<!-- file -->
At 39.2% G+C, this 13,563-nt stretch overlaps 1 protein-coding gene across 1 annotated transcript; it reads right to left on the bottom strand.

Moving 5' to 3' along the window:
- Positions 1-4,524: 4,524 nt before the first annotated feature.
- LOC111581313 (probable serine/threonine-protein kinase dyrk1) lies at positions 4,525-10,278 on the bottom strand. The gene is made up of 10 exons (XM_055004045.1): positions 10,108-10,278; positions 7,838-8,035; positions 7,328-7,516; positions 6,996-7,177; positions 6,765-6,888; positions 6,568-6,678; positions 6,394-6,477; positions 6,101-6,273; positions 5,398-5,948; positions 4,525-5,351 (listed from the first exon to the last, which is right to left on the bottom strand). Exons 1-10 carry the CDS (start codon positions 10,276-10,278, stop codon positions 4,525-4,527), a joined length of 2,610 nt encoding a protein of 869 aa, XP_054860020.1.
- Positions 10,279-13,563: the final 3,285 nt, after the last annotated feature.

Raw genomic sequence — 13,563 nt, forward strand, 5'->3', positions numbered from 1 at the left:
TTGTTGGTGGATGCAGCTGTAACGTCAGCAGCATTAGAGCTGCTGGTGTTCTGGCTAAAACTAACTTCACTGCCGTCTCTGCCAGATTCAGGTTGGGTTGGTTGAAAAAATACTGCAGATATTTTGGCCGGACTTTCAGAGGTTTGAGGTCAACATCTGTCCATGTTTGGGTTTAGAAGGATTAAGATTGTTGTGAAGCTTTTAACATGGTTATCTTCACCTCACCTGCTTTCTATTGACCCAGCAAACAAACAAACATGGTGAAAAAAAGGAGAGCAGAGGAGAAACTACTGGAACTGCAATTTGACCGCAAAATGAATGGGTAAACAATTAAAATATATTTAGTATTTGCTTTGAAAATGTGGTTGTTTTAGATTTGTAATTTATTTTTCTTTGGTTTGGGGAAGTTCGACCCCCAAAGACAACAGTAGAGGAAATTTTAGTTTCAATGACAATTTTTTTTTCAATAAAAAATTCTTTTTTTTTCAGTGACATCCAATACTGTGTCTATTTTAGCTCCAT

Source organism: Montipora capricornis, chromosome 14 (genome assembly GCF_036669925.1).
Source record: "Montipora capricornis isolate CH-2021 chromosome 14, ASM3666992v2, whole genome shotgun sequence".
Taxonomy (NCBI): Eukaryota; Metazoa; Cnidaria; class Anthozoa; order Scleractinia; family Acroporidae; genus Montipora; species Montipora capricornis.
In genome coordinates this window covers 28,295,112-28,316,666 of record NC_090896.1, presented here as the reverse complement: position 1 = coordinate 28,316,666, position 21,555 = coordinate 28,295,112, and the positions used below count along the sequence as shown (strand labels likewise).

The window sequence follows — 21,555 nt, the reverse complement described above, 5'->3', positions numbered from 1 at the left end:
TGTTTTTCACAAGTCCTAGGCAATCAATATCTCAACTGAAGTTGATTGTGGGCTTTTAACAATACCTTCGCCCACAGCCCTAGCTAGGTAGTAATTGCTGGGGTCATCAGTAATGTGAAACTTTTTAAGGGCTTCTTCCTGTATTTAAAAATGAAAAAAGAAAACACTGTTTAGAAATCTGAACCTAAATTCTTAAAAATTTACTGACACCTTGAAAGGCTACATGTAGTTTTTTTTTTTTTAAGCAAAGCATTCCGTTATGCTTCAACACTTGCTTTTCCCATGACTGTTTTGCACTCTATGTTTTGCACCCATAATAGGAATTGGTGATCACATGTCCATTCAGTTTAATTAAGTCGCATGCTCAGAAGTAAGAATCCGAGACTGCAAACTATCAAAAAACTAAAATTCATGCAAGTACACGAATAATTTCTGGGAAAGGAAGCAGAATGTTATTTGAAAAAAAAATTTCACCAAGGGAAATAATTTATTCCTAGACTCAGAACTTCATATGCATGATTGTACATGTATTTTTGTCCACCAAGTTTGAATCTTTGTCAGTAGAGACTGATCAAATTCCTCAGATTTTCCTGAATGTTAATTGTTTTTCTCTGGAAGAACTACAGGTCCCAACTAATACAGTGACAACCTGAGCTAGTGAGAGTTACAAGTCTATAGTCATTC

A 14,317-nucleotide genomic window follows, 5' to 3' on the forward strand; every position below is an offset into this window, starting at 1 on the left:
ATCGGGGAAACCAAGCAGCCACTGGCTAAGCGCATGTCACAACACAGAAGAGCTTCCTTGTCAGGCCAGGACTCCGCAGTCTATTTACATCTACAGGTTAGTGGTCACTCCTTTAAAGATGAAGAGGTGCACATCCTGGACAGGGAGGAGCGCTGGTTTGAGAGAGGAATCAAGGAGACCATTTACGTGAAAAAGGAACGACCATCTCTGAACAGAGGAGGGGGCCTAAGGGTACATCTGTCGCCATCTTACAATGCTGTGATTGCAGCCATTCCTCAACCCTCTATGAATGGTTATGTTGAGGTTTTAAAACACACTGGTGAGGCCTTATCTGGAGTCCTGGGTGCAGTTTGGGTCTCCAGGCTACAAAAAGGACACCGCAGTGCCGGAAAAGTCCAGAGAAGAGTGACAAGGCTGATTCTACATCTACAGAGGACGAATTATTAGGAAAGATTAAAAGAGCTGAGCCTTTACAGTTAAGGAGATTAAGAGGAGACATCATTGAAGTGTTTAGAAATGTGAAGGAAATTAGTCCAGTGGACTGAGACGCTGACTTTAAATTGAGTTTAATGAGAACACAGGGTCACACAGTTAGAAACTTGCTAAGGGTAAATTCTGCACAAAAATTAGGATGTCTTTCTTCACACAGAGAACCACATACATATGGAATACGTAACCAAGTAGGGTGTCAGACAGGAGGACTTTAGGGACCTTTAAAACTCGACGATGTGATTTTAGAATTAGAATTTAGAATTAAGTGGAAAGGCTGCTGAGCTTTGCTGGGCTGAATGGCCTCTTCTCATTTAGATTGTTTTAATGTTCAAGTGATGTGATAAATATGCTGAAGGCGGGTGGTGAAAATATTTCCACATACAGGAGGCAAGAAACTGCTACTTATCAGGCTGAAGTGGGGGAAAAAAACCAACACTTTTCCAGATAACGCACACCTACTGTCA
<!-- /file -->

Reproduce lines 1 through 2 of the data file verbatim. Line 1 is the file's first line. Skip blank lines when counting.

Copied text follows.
At 39.2% G+C, this 13,563-nt stretch overlaps 1 protein-coding gene across 1 annotated transcript; it reads right to left on the bottom strand.

Moving 5' to 3' along the window: